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September 23, 2010 11:14 pm
At the height of the Greek debt crisis, Olli Rehn, the European commissioner for economic and monetary affairs, was applauded when he vowed to put “more teeth” into long-flouted rules intended to prevent members from piling up unsustainable debts.
But five months of tortured debate have exposed the challenges of translating those words into policy. The effort has been undermined by competing national priorities, as well as legal and accounting complexities.
As a result, Mr Rehn’s new proposals, obtained by the Financial Times but formally unveiled next week, will be just the latest word in an argument that could get even more heated before it is resolved.
“It’s very difficult to envisage a solution that fits all of the member states,” said one European diplomat.
Adding to the complexity of the exercise is a bit of Brussels institutional rivalry. Alongside Mr Rehn and the Commission, which has the authority to propose new legislation, a separate taskforce led by Herman Van Rompuy, the president of the European Council of member states, which must approve any proposals, has been carrying out its own review.
By Council fiat, Mr Van Rompuy’s group was put in the driver’s seat. Yet there is frustration in Paris as well as other capitals at the taskforce’s lack of progress and the rivalry with the Commission.
At a meeting of finance ministers this month, Mr Van Rompuy presented his latest set of proposals without having first circulated them to national officials. Ministers were unable to agree his plans. “It was not his finest moment” said another European Union diplomat.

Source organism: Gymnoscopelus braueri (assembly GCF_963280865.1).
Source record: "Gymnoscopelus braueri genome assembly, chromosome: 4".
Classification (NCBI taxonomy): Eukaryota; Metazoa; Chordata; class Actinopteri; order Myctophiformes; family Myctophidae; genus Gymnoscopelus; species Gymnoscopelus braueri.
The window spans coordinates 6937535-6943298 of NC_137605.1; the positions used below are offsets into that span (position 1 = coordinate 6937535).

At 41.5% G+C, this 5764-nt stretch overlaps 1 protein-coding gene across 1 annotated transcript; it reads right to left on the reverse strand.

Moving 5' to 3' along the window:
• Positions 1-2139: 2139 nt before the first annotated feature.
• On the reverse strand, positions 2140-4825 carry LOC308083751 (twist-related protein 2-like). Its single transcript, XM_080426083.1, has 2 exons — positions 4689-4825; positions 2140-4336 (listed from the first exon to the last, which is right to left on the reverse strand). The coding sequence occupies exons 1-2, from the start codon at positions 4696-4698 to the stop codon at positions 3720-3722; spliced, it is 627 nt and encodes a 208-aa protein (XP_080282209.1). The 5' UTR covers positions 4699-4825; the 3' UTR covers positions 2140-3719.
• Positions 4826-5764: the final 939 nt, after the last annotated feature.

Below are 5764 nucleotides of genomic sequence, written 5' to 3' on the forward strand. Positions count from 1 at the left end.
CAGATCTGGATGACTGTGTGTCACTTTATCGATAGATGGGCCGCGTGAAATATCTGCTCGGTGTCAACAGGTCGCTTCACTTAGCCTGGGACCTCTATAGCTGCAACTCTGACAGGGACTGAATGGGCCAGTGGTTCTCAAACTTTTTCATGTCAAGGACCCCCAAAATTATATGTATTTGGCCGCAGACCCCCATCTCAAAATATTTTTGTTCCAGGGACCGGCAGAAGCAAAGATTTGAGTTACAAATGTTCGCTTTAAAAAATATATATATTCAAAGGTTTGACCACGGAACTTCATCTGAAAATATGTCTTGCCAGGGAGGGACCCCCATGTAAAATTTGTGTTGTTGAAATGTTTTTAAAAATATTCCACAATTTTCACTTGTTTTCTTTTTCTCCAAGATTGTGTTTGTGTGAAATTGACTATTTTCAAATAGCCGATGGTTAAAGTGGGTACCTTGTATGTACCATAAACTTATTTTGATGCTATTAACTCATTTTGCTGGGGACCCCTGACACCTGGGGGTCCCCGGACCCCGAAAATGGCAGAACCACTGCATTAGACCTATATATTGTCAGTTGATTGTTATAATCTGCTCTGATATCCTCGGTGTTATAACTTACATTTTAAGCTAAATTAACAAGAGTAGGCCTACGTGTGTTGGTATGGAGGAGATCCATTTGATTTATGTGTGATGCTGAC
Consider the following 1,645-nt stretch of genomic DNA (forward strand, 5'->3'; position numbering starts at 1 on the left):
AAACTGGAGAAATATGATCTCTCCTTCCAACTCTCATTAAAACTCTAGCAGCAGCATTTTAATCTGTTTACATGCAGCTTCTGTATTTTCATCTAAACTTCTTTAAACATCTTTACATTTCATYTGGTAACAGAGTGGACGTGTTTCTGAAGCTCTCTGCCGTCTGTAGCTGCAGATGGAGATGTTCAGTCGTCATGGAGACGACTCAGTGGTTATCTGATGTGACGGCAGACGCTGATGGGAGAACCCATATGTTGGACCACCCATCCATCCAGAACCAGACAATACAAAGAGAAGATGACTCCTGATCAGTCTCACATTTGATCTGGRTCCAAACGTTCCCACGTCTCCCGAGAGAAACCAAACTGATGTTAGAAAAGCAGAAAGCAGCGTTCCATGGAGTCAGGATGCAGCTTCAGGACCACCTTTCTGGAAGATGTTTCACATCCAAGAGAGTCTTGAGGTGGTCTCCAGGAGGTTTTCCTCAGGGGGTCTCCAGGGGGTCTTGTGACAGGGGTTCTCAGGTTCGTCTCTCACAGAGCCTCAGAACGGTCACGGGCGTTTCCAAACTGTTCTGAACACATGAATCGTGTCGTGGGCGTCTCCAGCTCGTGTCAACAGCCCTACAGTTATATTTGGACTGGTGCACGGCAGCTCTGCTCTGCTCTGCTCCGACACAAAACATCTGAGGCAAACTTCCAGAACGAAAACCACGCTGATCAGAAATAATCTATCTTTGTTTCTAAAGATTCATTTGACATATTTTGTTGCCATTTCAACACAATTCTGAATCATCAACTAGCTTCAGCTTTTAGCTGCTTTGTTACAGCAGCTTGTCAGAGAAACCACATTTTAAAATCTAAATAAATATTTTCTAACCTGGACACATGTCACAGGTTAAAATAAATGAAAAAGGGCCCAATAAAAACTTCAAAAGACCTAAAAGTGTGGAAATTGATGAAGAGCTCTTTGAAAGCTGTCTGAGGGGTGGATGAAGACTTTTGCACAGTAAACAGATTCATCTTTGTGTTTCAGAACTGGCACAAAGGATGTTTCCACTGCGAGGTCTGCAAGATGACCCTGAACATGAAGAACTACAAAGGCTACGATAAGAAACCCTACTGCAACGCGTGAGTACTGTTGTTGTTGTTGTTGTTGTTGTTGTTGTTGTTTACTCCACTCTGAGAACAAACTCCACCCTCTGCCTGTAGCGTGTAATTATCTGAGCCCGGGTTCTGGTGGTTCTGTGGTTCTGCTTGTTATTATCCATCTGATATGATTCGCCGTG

While the overlapping efforts have found some consensus, there are still plenty of unresolved issues. A central debate, dividing the EU’s Franco-German axis, is whether the rules should apply to all 27 member states or only the 16 members that use the euro currency.
The Germans believe the rules should apply widely so that the EU does not become a two-tier club. But Mr Rehn is constrained in his ability to propose measures beyond the eurozone. Doing so, as the French have pointed out, would require a reopening of the Lisbon treaty – an arduous process that few governments other than Germany appear willing to stomach. The UK in particular is strongly opposed.
There is also stubborn division over how to punish wayward EU members. Mr Rehn will propose penalties of up to 0.2 per cent of GDP for habitual debt offenders. A smaller fine of 0.1 per cent could also apply to members that fail to correct persistent macroeconomic imbalances.
By contrast, the member states – who are in the awkward position of designing rules to punish themselves – have yet to reach a consensus on sanctions.
Some remain opposed to the idea of financial sanctions altogether, arguing that it would only add to the burden of already struggling governments.
Even before penalties can be assessed, the discussions have foundered on the technical question of how debt should be measured. For the sake of simplicity and transparency, some member states, such as the Netherlands, want the metric to be public debt.
Pension liabilities have also complicated the debate. Poland, for example, took on extra public debt as a result of reform to its pay-as-you-go pension system in 1999. It is now worried that it will be penalised by the commission for its virtue.
“We are all in favour of strong sanctions but you have to have a level playing field,” said a Polish diplomat. Sweden and a group of eastern European countries have expressed similar qualms.
Compromises are inevitable. But some are already fretting that if Europe continues to delay, it will have squandered the political will to finish the job.
“If we don’t have political agreement on the whole thing at once,” said another diplomat, “it will be very dangerous.”
Additional reporting by Ben Hall in Paris and Quentin Peel in Berlin
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